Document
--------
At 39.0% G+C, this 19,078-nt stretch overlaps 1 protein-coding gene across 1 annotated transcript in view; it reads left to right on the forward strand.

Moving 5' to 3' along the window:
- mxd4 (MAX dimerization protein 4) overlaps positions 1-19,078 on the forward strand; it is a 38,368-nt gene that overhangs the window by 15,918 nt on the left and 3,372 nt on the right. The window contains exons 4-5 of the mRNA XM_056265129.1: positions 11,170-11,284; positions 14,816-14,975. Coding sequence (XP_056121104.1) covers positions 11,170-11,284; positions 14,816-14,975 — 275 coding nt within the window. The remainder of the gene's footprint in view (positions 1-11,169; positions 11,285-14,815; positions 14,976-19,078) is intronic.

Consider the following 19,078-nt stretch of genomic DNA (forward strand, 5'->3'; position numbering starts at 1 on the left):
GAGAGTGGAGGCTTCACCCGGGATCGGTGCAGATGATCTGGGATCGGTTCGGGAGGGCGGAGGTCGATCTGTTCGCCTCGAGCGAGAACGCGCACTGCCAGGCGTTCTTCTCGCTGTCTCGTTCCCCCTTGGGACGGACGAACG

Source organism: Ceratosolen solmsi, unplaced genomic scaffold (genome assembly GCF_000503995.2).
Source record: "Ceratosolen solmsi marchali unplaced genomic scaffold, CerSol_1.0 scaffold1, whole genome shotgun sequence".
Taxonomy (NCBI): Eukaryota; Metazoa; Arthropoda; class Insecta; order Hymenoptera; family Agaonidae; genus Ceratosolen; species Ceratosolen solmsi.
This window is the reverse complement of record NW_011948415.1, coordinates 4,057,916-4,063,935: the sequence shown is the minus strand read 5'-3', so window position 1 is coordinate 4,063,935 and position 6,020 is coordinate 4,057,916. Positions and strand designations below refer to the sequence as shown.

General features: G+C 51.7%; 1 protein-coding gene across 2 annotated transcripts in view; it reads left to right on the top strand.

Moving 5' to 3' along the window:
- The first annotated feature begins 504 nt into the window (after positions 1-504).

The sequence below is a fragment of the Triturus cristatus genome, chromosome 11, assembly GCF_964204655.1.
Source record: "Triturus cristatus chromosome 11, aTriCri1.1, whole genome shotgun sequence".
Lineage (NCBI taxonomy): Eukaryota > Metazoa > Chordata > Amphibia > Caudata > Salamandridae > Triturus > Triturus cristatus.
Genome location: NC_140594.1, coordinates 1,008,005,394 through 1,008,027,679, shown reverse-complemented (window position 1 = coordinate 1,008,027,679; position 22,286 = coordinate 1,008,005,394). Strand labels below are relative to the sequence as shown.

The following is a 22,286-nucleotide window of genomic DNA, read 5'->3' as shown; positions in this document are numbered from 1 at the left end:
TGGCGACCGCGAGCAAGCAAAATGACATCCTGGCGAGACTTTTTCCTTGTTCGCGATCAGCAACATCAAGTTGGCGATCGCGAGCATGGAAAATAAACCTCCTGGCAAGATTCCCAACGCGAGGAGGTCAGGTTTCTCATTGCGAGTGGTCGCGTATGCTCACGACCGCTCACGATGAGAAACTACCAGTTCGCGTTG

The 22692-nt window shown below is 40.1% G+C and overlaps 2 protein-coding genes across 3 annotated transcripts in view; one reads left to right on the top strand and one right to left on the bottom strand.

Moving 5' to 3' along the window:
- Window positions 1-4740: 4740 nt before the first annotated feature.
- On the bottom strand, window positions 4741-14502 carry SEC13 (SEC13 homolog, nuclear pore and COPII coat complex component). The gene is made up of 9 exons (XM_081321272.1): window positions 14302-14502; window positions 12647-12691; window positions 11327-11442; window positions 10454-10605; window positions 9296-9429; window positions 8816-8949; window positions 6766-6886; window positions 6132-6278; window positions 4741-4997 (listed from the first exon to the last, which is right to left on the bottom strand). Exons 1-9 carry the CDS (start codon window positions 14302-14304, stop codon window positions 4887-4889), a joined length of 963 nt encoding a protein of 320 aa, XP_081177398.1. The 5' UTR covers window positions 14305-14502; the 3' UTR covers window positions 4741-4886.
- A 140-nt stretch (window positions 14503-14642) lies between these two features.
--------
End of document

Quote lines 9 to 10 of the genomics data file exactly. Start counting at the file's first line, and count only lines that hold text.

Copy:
This window is the reverse complement of record NW_011948415.1, coordinates 4,057,916-4,063,935: the sequence shown is the minus strand read 5'-3', so window position 1 is coordinate 4,063,935 and position 6,020 is coordinate 4,057,916. Positions and strand designations below refer to the sequence as shown.

General features: G+C 51.7%; 1 protein-coding gene across 2 annotated transcripts in view; it reads left to right on the top strand.